For such a complex injector system, it may take about 10 years to build and commission stage-by-stage. Thus hopefully the construction of the injector accelerators can be started several years earlier than the SPPC, and this means that it overlaps with the CEPC physics operation.

5.1 p-Linac

Superconducting linacs have undergone tremendous development [56] in the last 2 decades and will presumably make even more progress in the next decade. Hence we have adopted a design of 1.2 GeV in energy and 50 Hz in repetition rate for the p-Linac. The continuous beam power is 1.63 MW. At least half of this could be available for other applications.

5.2 p-RCS

The continuous beam power from p-RCS is 3.4 MW. Only one other proton driver study (for a future Neutrino Factory) has performance close to this [57]. The high repetition rate of 25 Hz will shorten the beam filling time in the MSS. Only a fraction of this power is needed to fill the MSS. Thus most of the beam pulses from the p-RCS could be used for other physics programs. The p-RCS will use mature accelerator technology but be on a larger scale than existing rapid-cycling proton synchrotrons. High-Q ferrite loaded RF cavities are planned to provide very high RF voltage of about 3 MV, and the RF frequency swing of 36–40 MHz is suitable to provide the bunch spacing of 25 ns needed by SPPC.

5.3 MSS

The MSS has beam power similar to the p-RCS but with much higher beam energy and much lower repetition rate. The SPS at CERN and the Main Injector at Fermilab are two good examples for its design. But due to much higher beam power, the beam loss rate must be more strictly controlled. The same RF system as in the p-RCS is planned, but a more sophisticated multi-harmonic RF system is reserved for the future bunch splitting to provide 5-ns bunch spacing. Certainly, the beam from the MSS will find additional physics programs other than only being the injector for the SS.

5.4 SS

The SS will use superconducting magnets similar to those used at the LHC, but with a higher ramping rate. Here, we do not need to consider synchrotron radiation because of the much lower energy. There are no apparent critical technical risks in building the SS. It is still unclear if the beam from the SS can find its own physics programs besides being the SPPC injector.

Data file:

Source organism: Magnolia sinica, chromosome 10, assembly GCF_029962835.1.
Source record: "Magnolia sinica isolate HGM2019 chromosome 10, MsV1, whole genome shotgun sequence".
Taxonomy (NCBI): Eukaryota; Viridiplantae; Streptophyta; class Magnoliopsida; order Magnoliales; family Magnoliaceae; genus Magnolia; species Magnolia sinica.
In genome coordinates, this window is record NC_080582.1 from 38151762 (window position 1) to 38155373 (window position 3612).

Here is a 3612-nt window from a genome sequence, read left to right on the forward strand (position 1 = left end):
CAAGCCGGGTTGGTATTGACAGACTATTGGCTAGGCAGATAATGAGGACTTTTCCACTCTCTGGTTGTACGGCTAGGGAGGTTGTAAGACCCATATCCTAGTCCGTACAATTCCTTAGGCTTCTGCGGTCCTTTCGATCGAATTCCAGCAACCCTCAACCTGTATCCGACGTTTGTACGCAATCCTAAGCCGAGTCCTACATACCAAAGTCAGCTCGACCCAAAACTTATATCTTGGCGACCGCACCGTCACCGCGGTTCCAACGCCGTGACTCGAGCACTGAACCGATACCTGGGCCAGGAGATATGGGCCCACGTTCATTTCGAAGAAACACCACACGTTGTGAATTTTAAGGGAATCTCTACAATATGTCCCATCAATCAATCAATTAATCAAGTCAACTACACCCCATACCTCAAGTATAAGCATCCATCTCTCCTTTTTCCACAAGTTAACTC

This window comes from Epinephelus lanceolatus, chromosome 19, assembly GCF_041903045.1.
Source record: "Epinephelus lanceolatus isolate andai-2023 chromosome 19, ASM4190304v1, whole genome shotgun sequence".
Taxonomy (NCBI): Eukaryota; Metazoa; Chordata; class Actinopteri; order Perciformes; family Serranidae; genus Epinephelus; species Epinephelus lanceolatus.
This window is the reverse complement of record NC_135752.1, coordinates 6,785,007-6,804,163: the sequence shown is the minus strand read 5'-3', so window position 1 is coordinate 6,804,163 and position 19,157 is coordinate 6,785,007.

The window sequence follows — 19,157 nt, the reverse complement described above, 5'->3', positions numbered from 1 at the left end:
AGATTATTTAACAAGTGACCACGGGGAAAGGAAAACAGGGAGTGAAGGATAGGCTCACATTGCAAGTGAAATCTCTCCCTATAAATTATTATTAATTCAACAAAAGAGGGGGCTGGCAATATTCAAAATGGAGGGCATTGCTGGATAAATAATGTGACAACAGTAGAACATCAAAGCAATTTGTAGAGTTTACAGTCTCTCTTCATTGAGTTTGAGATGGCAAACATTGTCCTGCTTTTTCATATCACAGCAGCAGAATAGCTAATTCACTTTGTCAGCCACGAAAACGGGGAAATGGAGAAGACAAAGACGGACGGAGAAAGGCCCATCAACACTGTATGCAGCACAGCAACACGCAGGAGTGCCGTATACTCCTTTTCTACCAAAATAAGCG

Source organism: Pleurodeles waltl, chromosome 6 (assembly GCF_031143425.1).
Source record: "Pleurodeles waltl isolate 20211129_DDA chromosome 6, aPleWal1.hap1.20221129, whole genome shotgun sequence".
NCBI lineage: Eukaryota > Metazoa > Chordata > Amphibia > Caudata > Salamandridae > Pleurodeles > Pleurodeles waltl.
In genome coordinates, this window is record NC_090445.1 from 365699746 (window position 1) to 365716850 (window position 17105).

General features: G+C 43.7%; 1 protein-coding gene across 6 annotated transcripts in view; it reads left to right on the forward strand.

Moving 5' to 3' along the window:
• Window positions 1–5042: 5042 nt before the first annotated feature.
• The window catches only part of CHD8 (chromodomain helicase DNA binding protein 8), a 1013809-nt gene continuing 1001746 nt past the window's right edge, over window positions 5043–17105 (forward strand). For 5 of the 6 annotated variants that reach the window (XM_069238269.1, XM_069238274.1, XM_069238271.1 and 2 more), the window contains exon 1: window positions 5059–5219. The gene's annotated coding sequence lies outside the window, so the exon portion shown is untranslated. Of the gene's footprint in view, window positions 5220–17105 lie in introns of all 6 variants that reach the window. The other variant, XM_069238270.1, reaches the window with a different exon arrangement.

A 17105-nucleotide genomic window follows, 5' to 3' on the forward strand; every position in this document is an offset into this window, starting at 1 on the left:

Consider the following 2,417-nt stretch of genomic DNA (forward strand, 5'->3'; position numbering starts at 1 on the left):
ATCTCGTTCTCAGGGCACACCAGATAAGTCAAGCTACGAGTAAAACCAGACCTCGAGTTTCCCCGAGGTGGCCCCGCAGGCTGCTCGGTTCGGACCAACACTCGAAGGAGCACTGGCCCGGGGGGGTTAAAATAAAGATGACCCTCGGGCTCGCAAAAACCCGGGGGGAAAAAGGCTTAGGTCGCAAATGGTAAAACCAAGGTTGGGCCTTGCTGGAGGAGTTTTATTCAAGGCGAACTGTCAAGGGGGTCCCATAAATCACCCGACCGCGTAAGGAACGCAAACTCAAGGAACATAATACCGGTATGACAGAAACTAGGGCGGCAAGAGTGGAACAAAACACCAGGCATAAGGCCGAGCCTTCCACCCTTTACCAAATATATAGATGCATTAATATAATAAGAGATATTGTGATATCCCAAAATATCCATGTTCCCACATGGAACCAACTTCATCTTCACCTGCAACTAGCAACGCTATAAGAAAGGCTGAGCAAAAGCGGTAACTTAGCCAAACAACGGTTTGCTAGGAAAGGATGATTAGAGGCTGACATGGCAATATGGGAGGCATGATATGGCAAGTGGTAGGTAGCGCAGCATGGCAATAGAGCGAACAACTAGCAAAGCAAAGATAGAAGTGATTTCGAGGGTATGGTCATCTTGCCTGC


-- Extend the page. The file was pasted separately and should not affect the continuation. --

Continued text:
A dedicated heavy-ion linac (i-Linac) together with a new heavy-ion synchrotron (i-RCS), in parallel to the proton linac/RCS, is needed to provide heavy-ion beams at the injection energy of the MSS, with a beam rigidity of about 36 Tm which is the same as the proton beam of 10 GeV.

6 Discussions and Conclusion

A design concept for a future proton-proton collider of 75 TeV in center-of-mass energy has been studied, aiming to achieve high precision in measuring the properties of the Higgs boson and probe the high energy frontier in search for new physics beyond the standard Model. Both the physics potentials and the accelerator scheme are outlined here. The machine performance and key issues on accelerator physics and technology are addressed. Although the CEPC-SPPC project is intended to be hosted by China, the study presented here is totally site-independent.

There are many uncertainties in the physics goals, since the project is supposed to be built in 20 years from now. It is already under discussion how to make a compromised layout to accommodate both CEPC and SPPC in the same tunnel.

On the one hand, the progress in general accelerator technology during the next 2 decades may make those extremely challenging accelerator designs feasible. On the other hand, international efforts to overcome the technical obstacles for building such a machine should be pursued. Fortunately, with the ongoing efforts for the SPPC and FCC-hh projects as a driving force, an international community has already been established to tackle key technical issues such as high-field superconducting magnets, cryogenic beam vacuum or beam screen, beam collimation, etc.

Author Contributions

JT reviews the study that has been carried out by the SPPC study group since 2014.